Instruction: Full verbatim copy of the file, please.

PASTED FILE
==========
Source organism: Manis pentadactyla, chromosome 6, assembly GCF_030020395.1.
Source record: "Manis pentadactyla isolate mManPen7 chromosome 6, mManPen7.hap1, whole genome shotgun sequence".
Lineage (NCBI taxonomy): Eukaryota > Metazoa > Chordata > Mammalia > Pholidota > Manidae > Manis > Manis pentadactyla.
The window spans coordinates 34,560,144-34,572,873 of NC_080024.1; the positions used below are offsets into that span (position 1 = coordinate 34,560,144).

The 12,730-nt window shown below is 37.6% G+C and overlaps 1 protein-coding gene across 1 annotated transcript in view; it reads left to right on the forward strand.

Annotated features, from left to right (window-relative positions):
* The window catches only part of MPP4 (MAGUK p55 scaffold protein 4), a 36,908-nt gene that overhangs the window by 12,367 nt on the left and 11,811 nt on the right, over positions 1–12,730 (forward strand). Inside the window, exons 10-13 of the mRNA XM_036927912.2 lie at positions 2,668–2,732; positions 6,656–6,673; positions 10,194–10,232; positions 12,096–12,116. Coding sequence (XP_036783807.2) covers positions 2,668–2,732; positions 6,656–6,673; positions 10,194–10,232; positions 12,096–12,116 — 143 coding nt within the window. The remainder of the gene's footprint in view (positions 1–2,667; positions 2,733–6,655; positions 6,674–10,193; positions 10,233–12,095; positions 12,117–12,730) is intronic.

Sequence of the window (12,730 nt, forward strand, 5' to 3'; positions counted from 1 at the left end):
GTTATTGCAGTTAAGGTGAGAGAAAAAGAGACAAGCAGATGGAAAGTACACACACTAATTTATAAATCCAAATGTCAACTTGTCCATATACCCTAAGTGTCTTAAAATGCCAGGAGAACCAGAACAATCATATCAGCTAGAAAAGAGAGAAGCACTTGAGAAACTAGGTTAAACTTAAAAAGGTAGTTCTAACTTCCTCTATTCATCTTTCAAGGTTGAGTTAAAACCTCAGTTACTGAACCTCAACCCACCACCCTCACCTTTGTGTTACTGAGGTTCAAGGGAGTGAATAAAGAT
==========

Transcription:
Source organism: Manis pentadactyla, chromosome 6, assembly GCF_030020395.1.
Source record: "Manis pentadactyla isolate mManPen7 chromosome 6, mManPen7.hap1, whole genome shotgun sequence".
Lineage (NCBI taxonomy): Eukaryota > Metazoa > Chordata > Mammalia > Pholidota > Manidae > Manis > Manis pentadactyla.
The window spans coordinates 34,560,144-34,572,873 of NC_080024.1; the positions used below are offsets into that span (position 1 = coordinate 34,560,144).

The 12,730-nt window shown below is 37.6% G+C and overlaps 1 protein-coding gene across 1 annotated transcript in view; it reads left to right on the forward strand.

Annotated features, from left to right (window-relative positions):
* The window catches only part of MPP4 (MAGUK p55 scaffold protein 4), a 36,908-nt gene that overhangs the window by 12,367 nt on the left and 11,811 nt on the right, over positions 1–12,730 (forward strand). Inside the window, exons 10-13 of the mRNA XM_036927912.2 lie at positions 2,668–2,732; positions 6,656–6,673; positions 10,194–10,232; positions 12,096–12,116. Coding sequence (XP_036783807.2) covers positions 2,668–2,732; positions 6,656–6,673; positions 10,194–10,232; positions 12,096–12,116 — 143 coding nt within the window. The remainder of the gene's footprint in view (positions 1–2,667; positions 2,733–6,655; positions 6,674–10,193; positions 10,233–12,095; positions 12,117–12,730) is intronic.

Sequence of the window (12,730 nt, forward strand, 5' to 3'; positions counted from 1 at the left end):
GTTATTGCAGTTAAGGTGAGAGAAAAAGAGACAAGCAGATGGAAAGTACACACACTAATTTATAAATCCAAATGTCAACTTGTCCATATACCCTAAGTGTCTTAAAATGCCAGGAGAACCAGAACAATCATATCAGCTAGAAAAGAGAGAAGCACTTGAGAAACTAGGTTAAACTTAAAAAGGTAGTTCTAACTTCCTCTATTCATCTTTCAAGGTTGAGTTAAAACCTCAGTTACTGAACCTCAACCCACCACCCTCACCTTTGTGTTACTGAGGTTCAAGGGAGTGAATAAAGAT